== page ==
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Lowestoft skatepark gets go-ahead

PUBLISHED: 09:16 17 April 2009 | UPDATED: 09:00 06 July 2010

YOUNG skateboarders and BMX bikers in Lowestoft have received a boost after councillors unanimously backed plans for a new park.

The £200,000 concrete park with a variety of apparatus has been supported by police and youth organisations and can now be built at Normanston Park after being given the green light by Waveney District Council's development control committee.

YOUNG skateboarders and BMX bikers in Lowestoft have received a boost after councillors unanimously backed plans for a new park.

The £200,000 concrete park with a variety of apparatus has been supported by police and youth organisations and can now be built at Normanston Park after being given the green light by Waveney District Council's development control committee.

Youngsters have been heavily involved in the process and more than 40 people turned up to a consultation evening at Benjamin Britten High School last year.

The project, spearheaded by the district council, is part of a strategy to improve open spaces and community sites throughout the area.

Development control committee member Sandra Keller said at Wednesday evening's meeting: “It is a good plan and it is in a good place. There is nothing wrong with it and it should be recommended.”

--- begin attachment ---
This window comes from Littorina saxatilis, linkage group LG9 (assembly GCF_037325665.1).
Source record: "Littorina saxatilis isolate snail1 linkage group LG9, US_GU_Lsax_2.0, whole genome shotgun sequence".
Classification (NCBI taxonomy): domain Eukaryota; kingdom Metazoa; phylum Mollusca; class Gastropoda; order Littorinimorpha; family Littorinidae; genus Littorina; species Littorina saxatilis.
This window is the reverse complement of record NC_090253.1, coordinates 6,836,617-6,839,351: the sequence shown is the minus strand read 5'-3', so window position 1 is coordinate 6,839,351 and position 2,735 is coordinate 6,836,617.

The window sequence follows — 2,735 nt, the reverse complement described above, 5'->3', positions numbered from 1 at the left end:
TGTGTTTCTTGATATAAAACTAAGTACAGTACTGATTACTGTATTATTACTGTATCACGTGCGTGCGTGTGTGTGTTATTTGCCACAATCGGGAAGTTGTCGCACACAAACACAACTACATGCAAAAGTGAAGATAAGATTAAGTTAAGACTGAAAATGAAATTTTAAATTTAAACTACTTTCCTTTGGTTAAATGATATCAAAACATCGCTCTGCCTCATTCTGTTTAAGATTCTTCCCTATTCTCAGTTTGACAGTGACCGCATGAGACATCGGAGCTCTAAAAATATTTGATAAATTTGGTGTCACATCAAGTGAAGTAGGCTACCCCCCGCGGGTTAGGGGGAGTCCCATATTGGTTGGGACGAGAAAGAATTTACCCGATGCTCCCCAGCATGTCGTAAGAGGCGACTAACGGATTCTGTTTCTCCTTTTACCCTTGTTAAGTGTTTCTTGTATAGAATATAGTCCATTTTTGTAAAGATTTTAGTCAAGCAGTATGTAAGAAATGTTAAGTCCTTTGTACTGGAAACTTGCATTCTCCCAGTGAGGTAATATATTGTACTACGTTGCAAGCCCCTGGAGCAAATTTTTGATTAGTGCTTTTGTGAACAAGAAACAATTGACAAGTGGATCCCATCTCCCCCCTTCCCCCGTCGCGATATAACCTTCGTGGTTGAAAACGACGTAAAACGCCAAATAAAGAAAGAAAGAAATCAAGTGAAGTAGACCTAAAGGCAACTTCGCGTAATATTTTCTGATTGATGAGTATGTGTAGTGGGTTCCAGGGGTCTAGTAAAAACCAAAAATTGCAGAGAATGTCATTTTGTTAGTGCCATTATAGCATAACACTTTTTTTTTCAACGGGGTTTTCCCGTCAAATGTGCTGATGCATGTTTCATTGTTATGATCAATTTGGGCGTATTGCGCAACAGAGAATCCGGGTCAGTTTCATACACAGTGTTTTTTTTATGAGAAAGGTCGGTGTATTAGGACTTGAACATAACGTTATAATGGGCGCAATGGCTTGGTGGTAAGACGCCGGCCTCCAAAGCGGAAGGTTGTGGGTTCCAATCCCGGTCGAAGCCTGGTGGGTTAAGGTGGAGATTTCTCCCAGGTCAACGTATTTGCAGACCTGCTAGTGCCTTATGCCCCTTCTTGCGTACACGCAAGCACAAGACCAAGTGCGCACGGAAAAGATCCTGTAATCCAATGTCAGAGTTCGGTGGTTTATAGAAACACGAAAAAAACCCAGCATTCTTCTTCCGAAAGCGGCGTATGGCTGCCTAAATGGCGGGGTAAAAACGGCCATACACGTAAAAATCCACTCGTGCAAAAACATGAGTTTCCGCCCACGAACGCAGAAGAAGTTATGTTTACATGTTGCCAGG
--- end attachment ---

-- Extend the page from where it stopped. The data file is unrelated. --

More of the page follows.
The committee heard that there had been broad support for the project, with only one objection submitted.

The new facility will be at the north-east corner of Normanston Park, close to the roundabout with Peto Way. It will be 50m from the nearest housing.

Councillors were also told that nearby swings used by younger children will be moved elsewhere in the park and that there would be easy ambulance access to the area.

Chris Ames, play co-ordinator at Waveney District Council, said: “The Royal Society for the Prevention of Accidents (Rospa) has done an inspection and passed the site as suitable for such a provision. They congratulated us on the project and its design.”

A large slice of the funding for the project came from a £157,000 grant from the Big Lottery Fund and £30,000 from the Waste Recycling Environmental (Wren) organisation.

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